Valhalla will turn the Assassin’s Creed franchise into even more of an RPG by letting players build alliances, negotiate with the British empire, and talk their way out of battles when you're outnumbered. There won’t be anything stopping players from choosing swords over diplomacy, but Maguid advised gamers to at least consider civil conversation.
“Violence won’t be your only tactic for getting what you want; a silver tongue can be as effective as a steel sword when it comes to finding a home for your people. Shifting England’s balance of power and expanding your influence through diplomacy will likely make you more friends than brute force. Every political alliance you build, combat strategy you employ, and dialogue choice you make will alter your journey.”
Build and customize settlements
As Eivor, gamers will be building an empire, and that means players will need to bring some architectural and urban planning skills to the table to make sure their Viking towns are running smoothly.
“If they hope to survive, they’ll have to build a new home in the hostile lands of England. There, you’ll provide for yourself and your people by constructing, customizing, and upgrading your settlement with new buildings like barracks, blacksmiths, and tattoo parlors, all while recruiting new members to grow your clan.”
Setting sail across Northern Europe
Historically, Viking raiders navigated the North and Baltic seas using their iconic longships that were built for speed and troop transport to execute attacks on enemy fortresses.
The Valhalla gameplay trailer featured numerous shots of the vessels, suggesting they’ll be the main mode of transport for players as they expand their Viking kingdom. As one of their first objectives, gamers will shove off from Scandinavia to England, a journey only possible by boat.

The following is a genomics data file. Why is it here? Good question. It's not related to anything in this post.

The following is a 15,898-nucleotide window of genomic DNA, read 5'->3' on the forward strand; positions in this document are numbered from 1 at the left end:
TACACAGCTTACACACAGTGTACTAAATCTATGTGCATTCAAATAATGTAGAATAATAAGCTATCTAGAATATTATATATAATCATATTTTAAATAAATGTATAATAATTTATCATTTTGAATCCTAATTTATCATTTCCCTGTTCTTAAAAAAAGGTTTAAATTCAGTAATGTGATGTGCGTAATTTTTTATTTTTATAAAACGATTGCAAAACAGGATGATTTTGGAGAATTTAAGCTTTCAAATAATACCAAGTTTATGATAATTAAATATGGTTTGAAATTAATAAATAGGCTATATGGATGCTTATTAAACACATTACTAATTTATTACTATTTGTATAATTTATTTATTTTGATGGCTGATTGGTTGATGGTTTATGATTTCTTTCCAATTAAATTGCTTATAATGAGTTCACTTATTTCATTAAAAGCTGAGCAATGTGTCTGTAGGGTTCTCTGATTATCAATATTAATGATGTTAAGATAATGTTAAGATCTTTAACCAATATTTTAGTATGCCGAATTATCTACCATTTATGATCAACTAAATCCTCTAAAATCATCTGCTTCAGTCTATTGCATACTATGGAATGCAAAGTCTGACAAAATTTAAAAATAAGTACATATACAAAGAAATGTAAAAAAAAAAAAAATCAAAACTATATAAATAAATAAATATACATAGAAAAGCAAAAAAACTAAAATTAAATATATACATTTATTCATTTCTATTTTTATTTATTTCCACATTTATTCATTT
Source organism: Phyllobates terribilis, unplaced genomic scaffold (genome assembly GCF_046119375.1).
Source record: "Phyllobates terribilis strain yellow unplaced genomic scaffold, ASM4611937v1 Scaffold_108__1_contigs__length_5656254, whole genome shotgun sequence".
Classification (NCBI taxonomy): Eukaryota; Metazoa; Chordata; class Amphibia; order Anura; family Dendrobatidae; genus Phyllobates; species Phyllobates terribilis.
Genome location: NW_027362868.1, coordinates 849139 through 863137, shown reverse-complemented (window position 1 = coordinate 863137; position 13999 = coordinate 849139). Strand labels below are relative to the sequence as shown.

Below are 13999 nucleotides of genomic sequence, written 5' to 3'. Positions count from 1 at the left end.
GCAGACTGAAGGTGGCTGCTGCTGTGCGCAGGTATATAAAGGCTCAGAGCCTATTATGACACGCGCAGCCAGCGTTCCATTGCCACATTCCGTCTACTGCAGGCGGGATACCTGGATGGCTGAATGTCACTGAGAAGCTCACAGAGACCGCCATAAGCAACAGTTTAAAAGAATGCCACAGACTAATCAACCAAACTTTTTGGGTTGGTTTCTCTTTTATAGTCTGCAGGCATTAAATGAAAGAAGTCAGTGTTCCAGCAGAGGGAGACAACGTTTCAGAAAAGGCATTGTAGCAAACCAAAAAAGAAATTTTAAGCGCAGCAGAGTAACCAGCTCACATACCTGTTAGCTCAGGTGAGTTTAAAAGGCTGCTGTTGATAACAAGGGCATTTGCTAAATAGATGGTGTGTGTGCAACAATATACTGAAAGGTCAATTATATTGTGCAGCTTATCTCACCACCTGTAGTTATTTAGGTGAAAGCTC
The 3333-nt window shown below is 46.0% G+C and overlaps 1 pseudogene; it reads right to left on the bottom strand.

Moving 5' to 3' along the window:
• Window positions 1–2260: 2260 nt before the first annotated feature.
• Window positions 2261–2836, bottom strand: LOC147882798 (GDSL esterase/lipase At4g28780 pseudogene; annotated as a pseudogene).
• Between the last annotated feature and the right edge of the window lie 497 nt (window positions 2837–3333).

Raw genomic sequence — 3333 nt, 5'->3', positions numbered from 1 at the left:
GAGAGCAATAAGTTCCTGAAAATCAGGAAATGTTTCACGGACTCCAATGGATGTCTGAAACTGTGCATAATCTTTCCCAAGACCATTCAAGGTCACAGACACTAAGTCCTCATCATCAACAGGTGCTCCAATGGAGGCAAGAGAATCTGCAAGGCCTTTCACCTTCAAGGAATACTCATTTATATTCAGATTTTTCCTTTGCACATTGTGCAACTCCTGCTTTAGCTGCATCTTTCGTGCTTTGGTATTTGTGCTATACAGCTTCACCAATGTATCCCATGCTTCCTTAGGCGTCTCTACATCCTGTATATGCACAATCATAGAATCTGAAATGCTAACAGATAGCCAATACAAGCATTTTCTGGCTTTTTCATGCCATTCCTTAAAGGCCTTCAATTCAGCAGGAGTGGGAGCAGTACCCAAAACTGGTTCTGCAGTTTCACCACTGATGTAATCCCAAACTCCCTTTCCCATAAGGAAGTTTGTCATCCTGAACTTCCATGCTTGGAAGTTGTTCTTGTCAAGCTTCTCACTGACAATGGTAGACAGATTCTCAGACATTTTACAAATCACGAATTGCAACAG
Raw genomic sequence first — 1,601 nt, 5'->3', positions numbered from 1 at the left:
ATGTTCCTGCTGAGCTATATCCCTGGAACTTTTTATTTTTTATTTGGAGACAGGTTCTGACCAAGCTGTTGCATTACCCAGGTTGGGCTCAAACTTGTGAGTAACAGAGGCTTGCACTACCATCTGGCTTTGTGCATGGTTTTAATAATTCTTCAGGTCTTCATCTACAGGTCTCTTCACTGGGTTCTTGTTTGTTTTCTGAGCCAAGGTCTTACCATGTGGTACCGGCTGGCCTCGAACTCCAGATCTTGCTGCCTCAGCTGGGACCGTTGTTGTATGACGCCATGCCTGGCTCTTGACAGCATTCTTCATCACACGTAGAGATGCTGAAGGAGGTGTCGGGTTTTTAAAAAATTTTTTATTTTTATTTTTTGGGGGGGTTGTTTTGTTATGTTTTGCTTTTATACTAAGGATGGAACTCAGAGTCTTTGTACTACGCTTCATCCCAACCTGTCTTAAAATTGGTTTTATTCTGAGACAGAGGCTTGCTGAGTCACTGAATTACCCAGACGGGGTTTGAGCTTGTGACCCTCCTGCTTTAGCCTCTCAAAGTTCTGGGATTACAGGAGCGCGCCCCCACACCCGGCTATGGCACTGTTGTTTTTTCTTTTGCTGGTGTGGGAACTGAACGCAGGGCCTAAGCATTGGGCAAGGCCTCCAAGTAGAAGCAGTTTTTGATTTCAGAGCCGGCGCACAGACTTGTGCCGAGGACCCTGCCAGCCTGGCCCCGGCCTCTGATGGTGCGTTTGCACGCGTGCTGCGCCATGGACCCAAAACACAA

“Our hero, Eivor, is a Viking raider who’s going to leave the snow mountains of Norway for the lush rolling hills of England, propelled by the goal by settling their people and growing a thriving settlement,” said the creative Director for Valhalla, Ashraf Ismail, in an interview following the Inside Xbox presentation.
While Ubisoft has yet to reveal a sailing system and Viking warship customization, there are some juicy hints in the trailer and blog post that suggest the return of one of the most beloved mechanics from Assassin’s Creed IV: Black Flag.
What will the Assassin’s Creed Valhalla plot be about?
We know very little about Assassin’s Creed Valhalla’s plot besides that you will play as Eivor who is tasked with expanding the Nordic empire. This might paint the Vikings as bloodthirsty brutes from the British monarch’s point of view, but the trailer focuses on showing players how rich the Nordic culture truly was.
The main antagonist seems to be a British officer (who looks like an older, scruffier Ramsay Bolton) seen leading his troops into battle against Eivor’s clan in the trailer. Based on the video alone, it appears that Valhalla will tussle with the concept of perception.
While the Vikings might seem like savage invaders to the British empire, they might be forced to look for greener pastures or risk being whipped out by the cold and harsh conditions of Northern Europe.
Is Assassin’s Creed Valhalla a God of War knockoff?
Gamers couldn’t help but think that Assassin’s Creed Valhalla might be a blatant copy of God of War. But everything Ubisoft has debuted has clearly shown it’s going in a totally different direction.
God of War is all about Nordic and Greek mythology. You play as Kratos, who (as the god of war) has superhuman strength and wields mythical weapons that can cleave giants with a fatal blow. Assassin’s Creed Valhalla will be historical fiction, not fantasy. There won’t be any giant serpents or Valkyries, but players might hear mention of them when their village elder tells a story.
Valhalla and God of War will be completely distinct games with a similar, Nordic theme. God of War game director Cory Barlog even gave Ubisoft his blessing on the day of Valhalla’s announcement.
“No one should be worried,” he tweeted. “The myths have been around a long time and will persevere through the ages, providing countless creatives a deep well to pull from — provided they are willing to sacrifice an eye for the knowledge.”
Comparing the two would be like saying Game of Thrones is a Lord of the Rings copycat.